April 7 — Though the European Commission (EC) is set to debate next April 12 whether it should impose visa requirements on U.S. and Canadian citizens, several officials described this discussion as a technical procedure that isn't likely to impose new travel restrictions on business travelers and tourists.
“It's not going to happen, of course, but the issue of visa reciprocity is a long-standing issue for the Eastern European member states,” an EU member state trade official told Bloomberg BNA April 7. “The Commission can't look as if it's not siding with the Eastern European member states. But it's not realistic to assume that the EU member states like the Netherlands, France, Germany, Italy, etc., that enjoy visa-free travel to the U.S. would let this system collapse just due to a few member states.”
Two years ago, Bulgaria, Croatia, Cyprus, Poland and Romania—whose citizens can't travel to the U.S. without first applying for a visa at a U.S. consulate—demanded in a visa reciprocity law that the EU give the U.S., Australia, Canada, Japan, and other third-party countries 24 months to modify their visa laws to treat all EU citizens equally. That 24-month deadline ends April 12, when the EC's 28 commissioners are to discuss—but likely not act on—the law. But in the wake of a drop in tourist visits to Europe after twin terrorists attacks in Paris and Brussels, EU tour operators say mere talk of new visas sends a bad signal.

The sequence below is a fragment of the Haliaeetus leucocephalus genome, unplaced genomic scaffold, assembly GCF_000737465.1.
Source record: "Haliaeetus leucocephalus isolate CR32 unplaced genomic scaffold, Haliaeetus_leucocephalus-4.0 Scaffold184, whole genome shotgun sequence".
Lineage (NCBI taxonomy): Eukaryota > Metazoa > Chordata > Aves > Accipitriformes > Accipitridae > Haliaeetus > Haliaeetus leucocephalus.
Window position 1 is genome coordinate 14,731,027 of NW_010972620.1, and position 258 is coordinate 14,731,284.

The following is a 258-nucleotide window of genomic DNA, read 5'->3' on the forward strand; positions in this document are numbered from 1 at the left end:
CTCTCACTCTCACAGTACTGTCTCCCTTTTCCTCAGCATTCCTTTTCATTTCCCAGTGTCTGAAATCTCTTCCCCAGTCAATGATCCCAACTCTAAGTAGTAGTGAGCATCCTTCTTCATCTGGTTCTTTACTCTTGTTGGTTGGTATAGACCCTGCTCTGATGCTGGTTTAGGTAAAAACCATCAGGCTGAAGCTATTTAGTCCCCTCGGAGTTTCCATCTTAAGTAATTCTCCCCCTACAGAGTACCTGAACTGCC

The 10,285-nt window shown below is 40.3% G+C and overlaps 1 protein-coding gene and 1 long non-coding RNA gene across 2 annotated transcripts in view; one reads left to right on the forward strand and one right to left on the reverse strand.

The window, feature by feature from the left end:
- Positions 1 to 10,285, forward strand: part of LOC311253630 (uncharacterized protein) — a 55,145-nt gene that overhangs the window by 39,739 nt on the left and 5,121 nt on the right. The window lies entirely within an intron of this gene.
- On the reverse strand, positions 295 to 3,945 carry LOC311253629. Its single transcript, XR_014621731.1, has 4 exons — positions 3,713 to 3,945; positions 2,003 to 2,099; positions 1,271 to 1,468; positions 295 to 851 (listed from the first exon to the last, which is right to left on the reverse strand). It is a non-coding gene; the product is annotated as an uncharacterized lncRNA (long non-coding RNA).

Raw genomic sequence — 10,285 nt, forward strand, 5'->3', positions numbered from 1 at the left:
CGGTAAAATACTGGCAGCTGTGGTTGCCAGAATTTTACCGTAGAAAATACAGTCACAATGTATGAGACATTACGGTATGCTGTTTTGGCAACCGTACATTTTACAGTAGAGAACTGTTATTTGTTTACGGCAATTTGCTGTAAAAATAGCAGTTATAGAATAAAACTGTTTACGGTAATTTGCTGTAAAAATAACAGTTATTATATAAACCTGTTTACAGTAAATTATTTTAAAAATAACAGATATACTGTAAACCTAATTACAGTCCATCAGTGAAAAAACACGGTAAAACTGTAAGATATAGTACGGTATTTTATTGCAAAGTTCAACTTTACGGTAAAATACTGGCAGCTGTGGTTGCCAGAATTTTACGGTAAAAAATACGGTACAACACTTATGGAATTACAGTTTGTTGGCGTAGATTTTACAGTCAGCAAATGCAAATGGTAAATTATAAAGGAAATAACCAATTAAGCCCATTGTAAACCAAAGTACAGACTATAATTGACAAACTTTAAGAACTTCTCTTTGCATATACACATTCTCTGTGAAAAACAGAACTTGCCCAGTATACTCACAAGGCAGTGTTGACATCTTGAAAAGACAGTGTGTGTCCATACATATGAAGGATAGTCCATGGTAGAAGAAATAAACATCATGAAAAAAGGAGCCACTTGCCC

“The North American inbound tourism market is worth around 60 billion dollars a year,” Tom Jenkins, chief executive officer of the European Tour Operators Association, told Bloomberg BNA April 7. “Even talk of a visa scheme could put that in jeopardy. This sounds like a brazen act of stupidity.”
A European Commission spokeswoman who requested that her name not be used confirmed that the risk of any new visa measures is low.
“Regardless of the outcome in the meeting of the EU commissioners, there won't be visa restrictions on April 12,” she told Bloomberg BNA April 7. “There's a four-month period where either the EU Parliament or the EU Council can object to this.”
Bulgaria, Croatia, Cyprus, Poland and Romania aren't eligible for membership in the U.S. Visa Waiver Program (VWP), because their citizens have a visitor visa (B-visa) refusal rate of over 3 percent.
Canada, for its part, currently imposes visa requirements on citizens of Bulgaria and Romania, the EC said in a press statement sent to Bloomberg BNA April 7.
An EU report on the U.S.-EU visa issue notes that “the [U.S.] 3% visa refusal rate is only within reach for one Member State (Cyprus). Even if the refusal rate were increased to 10% by Congress, it is still unlikely that all five Member States could join the VWP by April 2016.”
To contact the reporter on this story: Michael Scaturro in Brussels at: firstname.lastname@example.org
To contact the editor on this story: Heather Rothman at: email@example.com
EU visa regulation is available at http://eur-lex.europa.eu/legal-content/EN/ALL/?uri=celex%3A32001R0539
EU Commission report assessing the situation of non-reciprocity with certain third countries in the area of visa policy available at http://ec.europa.eu/dgs/home-affairs/e-library/documents/policies/borders-and-visas/visa-policy/docs/c_2015_7455_en.pdf
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